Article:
Saturday, May 23, 2015

Giulia's Kitchen has new chefs, but the food is just as appealing

Cod Persillade on a bed of purple cabbage and leeks at Giulia's Kitchen, a Cliffside Park restaurant with new chefs and a new menu, described as contemporary comfort food.


The unsightly and noisy construction project across the street from Giulia's Kitchen in Cliffside Park could have something to do with why the dining room was nearly empty on Thursday night.

Slowed by rush-hour traffic, we were a little late for our 5:30 p.m. reservation, and the big hole in the ground has eliminated metered parking spaces on Anderson Avenue.

Forget about parking on the narrow side streets, which are packed with residents' cars and SUVs.

I finally found a space on Anderson, in front of a nail salon, but had to ask a cop if it was OK: The meter was covered by a plastic bag.

We were the only couple in the dining room of this neighborhood spot, and another customer sat at the bar in the back.

We had a terrific dinner of salad and fish, with only minor disappointments, and the meal was a relative bargain, thanks to a Living Social voucher, another sign the restaurant isn't doing as well as it could.

Branzino is a staple of restaurant menus, but Giulia's Kitchen managed to grill the farmed fish until the skin turned golden and crispy, and still deliver moist flesh. Delicious.

A wonderful salad of Grilled Corn, Tomatoes and Avocado.

Giulia's Grilled Romaine Heart sounded terrific, but was served still refrigerator cold, and the two big pieces were difficult to cut with a knife. The best thing about this salad were the anchovies.

I ordered a glass of Nero D'Avola Reserva from Sicily for $8, but was served only a half-glass. 

No other table was occupied during our meal.

I am sure the Pyramids in Egypt were completed in less time than this residential-retail project in the heart of Cliffside Park -- across the street from Giulia's Kitchen -- another sign of incompetent leadership in a town that has been ruled for decades by the Calabrese family.

Salad, cod and branzino

We started with a terrific Grilled Corn, Tomato and Avocado Salad for my wife ($10).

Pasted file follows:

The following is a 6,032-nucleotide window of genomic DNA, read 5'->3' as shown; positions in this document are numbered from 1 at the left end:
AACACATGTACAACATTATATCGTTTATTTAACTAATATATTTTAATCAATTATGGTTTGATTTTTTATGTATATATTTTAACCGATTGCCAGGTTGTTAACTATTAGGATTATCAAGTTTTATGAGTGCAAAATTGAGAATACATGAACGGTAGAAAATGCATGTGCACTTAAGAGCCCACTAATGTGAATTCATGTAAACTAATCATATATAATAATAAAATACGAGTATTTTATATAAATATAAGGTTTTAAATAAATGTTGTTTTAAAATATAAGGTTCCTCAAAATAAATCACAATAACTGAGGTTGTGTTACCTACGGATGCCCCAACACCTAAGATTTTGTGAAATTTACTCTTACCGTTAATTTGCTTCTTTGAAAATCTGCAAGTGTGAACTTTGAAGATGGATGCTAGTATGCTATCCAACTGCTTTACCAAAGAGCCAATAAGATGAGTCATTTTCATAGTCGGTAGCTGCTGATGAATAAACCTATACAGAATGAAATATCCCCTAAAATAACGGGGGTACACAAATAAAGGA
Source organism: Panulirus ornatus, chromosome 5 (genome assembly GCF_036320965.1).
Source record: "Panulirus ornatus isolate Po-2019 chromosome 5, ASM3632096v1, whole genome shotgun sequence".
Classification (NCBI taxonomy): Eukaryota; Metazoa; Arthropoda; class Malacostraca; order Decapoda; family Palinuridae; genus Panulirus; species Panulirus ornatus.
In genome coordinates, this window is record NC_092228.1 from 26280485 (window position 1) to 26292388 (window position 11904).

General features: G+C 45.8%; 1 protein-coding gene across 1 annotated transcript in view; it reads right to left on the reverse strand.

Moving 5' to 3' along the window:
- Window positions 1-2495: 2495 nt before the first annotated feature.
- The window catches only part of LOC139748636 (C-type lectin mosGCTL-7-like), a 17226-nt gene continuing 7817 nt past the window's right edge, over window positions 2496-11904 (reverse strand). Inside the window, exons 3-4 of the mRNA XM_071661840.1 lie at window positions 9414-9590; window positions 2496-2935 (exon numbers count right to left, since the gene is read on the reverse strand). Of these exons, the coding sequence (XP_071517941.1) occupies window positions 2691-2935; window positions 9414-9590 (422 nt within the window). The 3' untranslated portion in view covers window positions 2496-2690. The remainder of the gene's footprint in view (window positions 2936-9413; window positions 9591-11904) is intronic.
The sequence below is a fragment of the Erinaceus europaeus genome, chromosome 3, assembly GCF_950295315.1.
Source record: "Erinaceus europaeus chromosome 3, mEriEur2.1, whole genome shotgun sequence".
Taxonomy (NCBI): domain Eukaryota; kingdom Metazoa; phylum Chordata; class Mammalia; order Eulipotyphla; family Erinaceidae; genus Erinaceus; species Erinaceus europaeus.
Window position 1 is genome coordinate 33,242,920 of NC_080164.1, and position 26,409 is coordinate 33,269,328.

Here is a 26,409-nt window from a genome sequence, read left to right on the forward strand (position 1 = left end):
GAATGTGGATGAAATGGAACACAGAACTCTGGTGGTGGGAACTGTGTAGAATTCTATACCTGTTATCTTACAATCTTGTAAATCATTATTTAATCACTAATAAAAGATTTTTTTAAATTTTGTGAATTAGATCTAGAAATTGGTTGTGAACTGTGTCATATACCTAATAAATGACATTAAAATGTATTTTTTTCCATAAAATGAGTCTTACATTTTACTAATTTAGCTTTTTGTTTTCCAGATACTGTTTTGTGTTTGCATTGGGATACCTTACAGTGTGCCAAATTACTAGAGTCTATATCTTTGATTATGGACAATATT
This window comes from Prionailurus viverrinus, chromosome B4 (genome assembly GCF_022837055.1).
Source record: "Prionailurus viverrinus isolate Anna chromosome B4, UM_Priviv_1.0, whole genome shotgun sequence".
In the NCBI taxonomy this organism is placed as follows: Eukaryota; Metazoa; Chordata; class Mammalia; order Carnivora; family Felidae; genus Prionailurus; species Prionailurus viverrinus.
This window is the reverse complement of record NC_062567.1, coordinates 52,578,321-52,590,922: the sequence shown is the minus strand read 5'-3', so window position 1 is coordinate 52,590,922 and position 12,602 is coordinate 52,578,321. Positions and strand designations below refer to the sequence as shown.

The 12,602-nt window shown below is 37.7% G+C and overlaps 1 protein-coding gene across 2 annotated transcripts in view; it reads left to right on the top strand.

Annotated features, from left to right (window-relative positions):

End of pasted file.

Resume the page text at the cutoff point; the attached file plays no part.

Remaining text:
The salad, crowned by a large shrimp, was dressed in balsamic vinaigrette and rosemary aioli, a mayonnaise.

My salad, Giulia's Grilled Romaine ($8), would have been better if it had been cut into four pieces and spent more time on the grill to take away the chill from the refrigerator.

I couldn't have been happier with my entree, described as Fresh Top Loin Cod, a wild fish fillet, covered with fresh herbs and served over a warm salad of savory chopped cabbage and leeks ($24).

And I asked my wife to let my try some of her delightfully crispy Grilled Branzino, which was served whole with Ratatouille ($25). 

The farmed fish also is available as a fillet.

Our last visit

We visited Giulia's Kitchen last June, when Chef Michael Ostros came out to greet us at our table.

Chef Mattia Miradoli, 34, originally opened Giulia's, named for his daughter, in March 2013, but died unexpectedly in September of that year.

Thi Bay Miradoli, the chef's sister, is now manager of the restaurant, which reopened in May 2014.

Ostros is gone now, but the restaurant still serves many of Mattia Miradoli's original recipes with the help of a kitchen crew under the family's culinary guidance:

Fred, who was Mattia's sous chef; Moises, who was hired by Ostros; and Juanita.

Then as now, we purchased a Living Social dinner voucher for $35 that entitled us to $70 worth of food, plus tax and tip on the full amount.

Click on the following link to read about our first meal at Giulia's:


Giulia's Kitchen, 696 Anderson Ave., Cliffside Park; 201-945-1680. Open for dinner only. Closed Sundays. Liquor license.

Parking meters are in force until 8 p.m. on Thursdays.

Web site: Contemporary comfort food


  1. If you follow them on FB, you also can get 10% off meals with trivia questions they post from time to time.

  2. That was a proper wine pour.

    1. Only a restaurant owner greedy for profit would call a half-glass of wine "proper." Like me, most customers regard it as a "rip-off."

      In Montreal, Canada, which we visit yearly, restaurants specify the number of ounces in a glass of wine, and usually, you have a choice of, let's say, 5 ounces for a certain price and 7 ounces for a higher price.


Please try to stay on topic.